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    You are entitled to your opinion, of course, but personally this seems like an "interesting" twist to the situation. A person who gives a dollar to a homeless person is not responsible in the least if that same person is injured. That is taking the responsibility from the people actually responsible: the SOBs who hurt the person!
     
  34. mmswm

    mmswm Moderator

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    No, actually, I equate it to enabling an alcoholic.
     
  35. mandagap06

    mandagap06 Devotee

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    So you are saying everyone who is homeless is an alcoholic? Yes, some are but thats your job to say who is or is not and I am sure many are not.
     
  36. mmswm

    mmswm Moderator

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    No, I said that I saw a parrallel to enabling an alcoholic. The disscussion was wether or not giving money to people on the street contributed to the danger they are in and if you do, does that make you partially responsible. I said yes, and drew an analogy between that and enabling an alcoholic. People in dire situations don't change until they hit "rock bottom", just as alcoholics don't change until they hit their "rock bottom". Rock bottom won't come for a homeless person as long as he can take care of his needs by the handouts given to him/her. By giving money, you are enabling him, in my opinion, to stay on the street, and are therefore part of the problem, just as somebody who looks the other way, or provides a way for an alcoholic to drink is part of the problem.

    If you've actually read my posts, then you will know that I'm a huge proponent of working with organizations that get people off the street and into safer environments. My time and my money go to those organizations. There are many different groups that work with homeless people. My choice is a group called "The Homeless Voice". They go out into the streets and talk to and educate people about their options. They identify those people who are mentally ill and provide them treatment. Sometimes it's a long process, with volunteers hunting down and contacting a person every day, while bringing required meds, food and clothing, but that person is in daily contact with somebody actively working to get him or her off the street. This group is helping to solve the problem, one homeless person at a time, and that is where I spend my money.
     
  37. czacza

    czacza Multitudinous

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    mmswm- You reminded me of the saying:

    "Give a man a fish, you fed him for today; Teach a man to fish, you fed him for a lifetime..."

    It's the difference between reinforcing a bad situation and actually helping make a difference, isn't it?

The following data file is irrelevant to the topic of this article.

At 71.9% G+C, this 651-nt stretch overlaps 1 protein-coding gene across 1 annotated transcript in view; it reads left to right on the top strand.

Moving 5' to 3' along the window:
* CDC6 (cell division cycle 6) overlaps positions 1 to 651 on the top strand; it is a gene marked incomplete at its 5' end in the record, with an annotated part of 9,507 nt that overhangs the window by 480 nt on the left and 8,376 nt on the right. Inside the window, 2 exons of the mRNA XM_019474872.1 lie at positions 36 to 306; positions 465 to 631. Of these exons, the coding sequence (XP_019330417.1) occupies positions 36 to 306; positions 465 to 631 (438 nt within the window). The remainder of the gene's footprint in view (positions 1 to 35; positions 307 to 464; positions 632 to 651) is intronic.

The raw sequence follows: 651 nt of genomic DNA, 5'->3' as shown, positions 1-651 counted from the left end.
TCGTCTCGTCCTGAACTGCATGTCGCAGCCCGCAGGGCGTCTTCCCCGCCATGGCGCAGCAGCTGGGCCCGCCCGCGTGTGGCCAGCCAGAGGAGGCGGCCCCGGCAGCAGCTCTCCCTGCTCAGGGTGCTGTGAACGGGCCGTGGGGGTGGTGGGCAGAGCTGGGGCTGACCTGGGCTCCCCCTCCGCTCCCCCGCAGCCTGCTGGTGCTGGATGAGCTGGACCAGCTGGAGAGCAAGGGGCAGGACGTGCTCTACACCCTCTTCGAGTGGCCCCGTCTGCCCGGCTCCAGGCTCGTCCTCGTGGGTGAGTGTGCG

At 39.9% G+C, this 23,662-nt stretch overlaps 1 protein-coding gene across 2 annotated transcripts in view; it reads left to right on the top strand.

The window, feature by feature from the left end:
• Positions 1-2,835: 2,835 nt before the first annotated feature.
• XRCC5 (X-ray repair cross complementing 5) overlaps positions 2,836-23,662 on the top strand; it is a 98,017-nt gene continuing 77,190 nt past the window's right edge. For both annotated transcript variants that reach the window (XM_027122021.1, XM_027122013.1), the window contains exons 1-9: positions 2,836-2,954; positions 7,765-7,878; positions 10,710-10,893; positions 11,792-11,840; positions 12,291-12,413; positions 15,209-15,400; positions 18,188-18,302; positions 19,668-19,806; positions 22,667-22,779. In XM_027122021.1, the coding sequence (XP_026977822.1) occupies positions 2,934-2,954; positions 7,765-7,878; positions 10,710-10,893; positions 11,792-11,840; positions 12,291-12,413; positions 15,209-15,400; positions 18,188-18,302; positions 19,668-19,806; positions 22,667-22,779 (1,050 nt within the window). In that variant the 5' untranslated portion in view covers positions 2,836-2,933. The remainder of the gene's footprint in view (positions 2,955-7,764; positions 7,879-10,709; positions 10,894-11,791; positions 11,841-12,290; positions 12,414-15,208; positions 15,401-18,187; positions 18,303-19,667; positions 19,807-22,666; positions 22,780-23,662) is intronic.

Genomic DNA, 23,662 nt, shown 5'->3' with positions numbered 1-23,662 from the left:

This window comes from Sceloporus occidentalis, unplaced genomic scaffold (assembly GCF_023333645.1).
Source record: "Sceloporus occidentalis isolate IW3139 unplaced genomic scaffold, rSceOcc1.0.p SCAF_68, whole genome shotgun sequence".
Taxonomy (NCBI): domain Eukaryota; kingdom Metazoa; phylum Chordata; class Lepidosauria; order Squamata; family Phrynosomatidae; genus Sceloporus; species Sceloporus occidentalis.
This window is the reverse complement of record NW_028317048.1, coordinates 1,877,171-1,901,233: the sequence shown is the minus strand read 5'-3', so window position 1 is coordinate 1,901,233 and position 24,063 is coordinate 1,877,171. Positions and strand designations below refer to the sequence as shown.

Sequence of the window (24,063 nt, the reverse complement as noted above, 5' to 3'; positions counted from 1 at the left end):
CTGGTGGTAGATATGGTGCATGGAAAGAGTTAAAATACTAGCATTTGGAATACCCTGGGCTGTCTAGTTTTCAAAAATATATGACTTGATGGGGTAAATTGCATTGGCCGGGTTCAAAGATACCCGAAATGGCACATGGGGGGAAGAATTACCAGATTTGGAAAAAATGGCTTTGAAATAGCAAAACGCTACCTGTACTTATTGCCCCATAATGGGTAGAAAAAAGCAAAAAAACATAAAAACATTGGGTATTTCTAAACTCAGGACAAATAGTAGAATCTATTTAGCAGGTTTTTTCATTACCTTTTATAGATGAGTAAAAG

:angel:
     
  38. silverspoon65

    silverspoon65 Enthusiast

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    Better yet, give him a fish to eat while you teach him to fish so he isn't starving and miserable while he is trying to figure it out.
     
  39. czacza

    czacza Multitudinous

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    I think that's what mmswm was saying...and I agree.
    I went back and corrected the quote ...I had paraphrased it...
     
  40. TampaTeacher

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    I don't usually give money to individuals, but do give to the Salvation Army. I've had some family member who suffered from addiction and who received life-changing help from "The Sally," as they call it.

    However, on the occasion I do give a couple bucks, I don't really care if they use it for cigarettes or booze. Of course I hope they buy food or something else more productive.

    Oh, and I heard somebody say once that, rather than turn away in disgust, maybe we could send out a quick prayer for the person. That really struck me, and I try to keep it in mind as I'm rolling up my windows at intersections.

    EDIT: I'm not implying anybody is turning away in disgust. It was just something I heard that made a difference to me.
     
  41. Jem

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    I never carry cash, as I loose it or forget how I've spent it, so I rarely have change or bills to give.

    There was a girl outside of Whole Foods once, though, who was about my age. She was a mess. I bought her a really expensive chocolate bar and a sandwich, and gave it to her on my way out. She was in disbelief when I gave them to her.

    I think people who give to homeless people are soothing their own guilt, and that counts for something, too. Giving that sandwich to her made me feel good as well, so it was a two-way gift.